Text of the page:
Do babies need water in Sri Lanka?Ceylon Med J. 1999 Sep; 44(3):126-9.CM
To study the prevalence of exclusive breast feeding and the reasons for water supplementation, and investigate whether water is necessary in the humid climate of Colombo.
Well baby clinic in De Soysa Maternity Hospital for Women, Colombo.
200 breast fed infants born in a baby friendly hospital between the ages of 1 and 4 months.
The study sample was randomly selected. Sick infants and those of working mothers were excluded. The mothers' knowledge of feeding practices was recorded in an interviewer administered questionnaire. The infants' weights, lengths and rectal temperatures were measured and the osmolality of urine estimated. The room temperature and relative humidity were recorded on each day of study. The data were analysed using the Chi-Square statistical test.
69% of mothers introduced supplementary fluids within the first 4 months, because of advice from grandmothers or relatives, thirst, hiccups or constipation. 45% had introduced water with "rathakalkaya", a fluid traditionally given to infants in Sri Lanka. 90% of mothers had attended antenatal clinics in the De Soysa Hospital for Women. 70% of mothers who gave supplementary fluids were aware of the importance of exclusive breast feeding. The range of urine osomolalities of exclusively breast fed infants was 60 to 204 mosmol/kg. There were no significant differences in core temperatures and number of times urine was voided daily, or urine osmolalities, between exclusively breast fed and fluids-supplemented group of infants.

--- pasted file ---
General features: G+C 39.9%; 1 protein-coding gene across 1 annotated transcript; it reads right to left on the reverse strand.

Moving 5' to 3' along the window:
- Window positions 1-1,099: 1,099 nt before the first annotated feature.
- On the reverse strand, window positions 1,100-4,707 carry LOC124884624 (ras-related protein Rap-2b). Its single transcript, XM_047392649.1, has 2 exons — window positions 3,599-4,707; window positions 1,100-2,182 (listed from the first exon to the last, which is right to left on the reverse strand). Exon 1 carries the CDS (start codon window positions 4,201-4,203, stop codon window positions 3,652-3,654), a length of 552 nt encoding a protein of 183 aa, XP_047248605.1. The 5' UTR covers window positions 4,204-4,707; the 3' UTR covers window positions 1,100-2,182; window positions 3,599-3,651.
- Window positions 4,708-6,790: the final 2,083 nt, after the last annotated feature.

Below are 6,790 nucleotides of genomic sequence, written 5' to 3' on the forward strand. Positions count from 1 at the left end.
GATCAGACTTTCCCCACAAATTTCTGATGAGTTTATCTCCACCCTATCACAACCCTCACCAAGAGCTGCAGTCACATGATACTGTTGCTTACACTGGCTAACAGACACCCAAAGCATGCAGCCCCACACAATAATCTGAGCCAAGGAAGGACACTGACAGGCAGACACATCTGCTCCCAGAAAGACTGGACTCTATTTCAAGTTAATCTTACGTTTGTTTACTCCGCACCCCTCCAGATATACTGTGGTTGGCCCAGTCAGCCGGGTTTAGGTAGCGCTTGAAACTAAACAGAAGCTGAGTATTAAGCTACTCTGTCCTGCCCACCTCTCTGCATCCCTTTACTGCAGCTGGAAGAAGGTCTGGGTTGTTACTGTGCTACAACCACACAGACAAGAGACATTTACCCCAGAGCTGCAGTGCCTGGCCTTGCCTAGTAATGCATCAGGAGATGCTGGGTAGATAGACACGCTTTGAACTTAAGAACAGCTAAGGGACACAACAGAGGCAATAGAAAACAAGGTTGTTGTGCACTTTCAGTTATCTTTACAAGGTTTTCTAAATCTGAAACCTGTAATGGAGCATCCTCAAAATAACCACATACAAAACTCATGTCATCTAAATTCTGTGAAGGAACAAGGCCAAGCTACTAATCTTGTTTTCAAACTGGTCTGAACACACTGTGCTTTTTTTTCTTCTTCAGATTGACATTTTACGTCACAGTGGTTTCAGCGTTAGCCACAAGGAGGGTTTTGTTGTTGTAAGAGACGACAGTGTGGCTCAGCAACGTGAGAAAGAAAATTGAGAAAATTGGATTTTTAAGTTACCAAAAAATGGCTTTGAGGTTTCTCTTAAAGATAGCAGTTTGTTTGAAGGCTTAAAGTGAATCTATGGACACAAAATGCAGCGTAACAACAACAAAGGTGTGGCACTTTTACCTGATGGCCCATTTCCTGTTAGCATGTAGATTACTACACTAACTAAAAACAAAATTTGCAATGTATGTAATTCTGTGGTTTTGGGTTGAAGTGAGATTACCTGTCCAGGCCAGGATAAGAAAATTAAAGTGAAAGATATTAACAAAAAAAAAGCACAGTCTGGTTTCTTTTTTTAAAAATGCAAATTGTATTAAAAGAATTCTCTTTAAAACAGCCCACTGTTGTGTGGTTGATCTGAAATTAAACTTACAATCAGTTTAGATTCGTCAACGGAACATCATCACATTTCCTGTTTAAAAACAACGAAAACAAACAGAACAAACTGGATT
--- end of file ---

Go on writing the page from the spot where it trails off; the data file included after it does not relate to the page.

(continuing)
Despite delivery in a baby friendly hospital a majority of mothers supplemented breast milk with water or other fluids during the first 4 months. The advice of grandmothers had a significant influence on early feeding practices. Exclusively breast fed infants were found to maintain water homeostasis under the hot, humid climatic conditions of this study.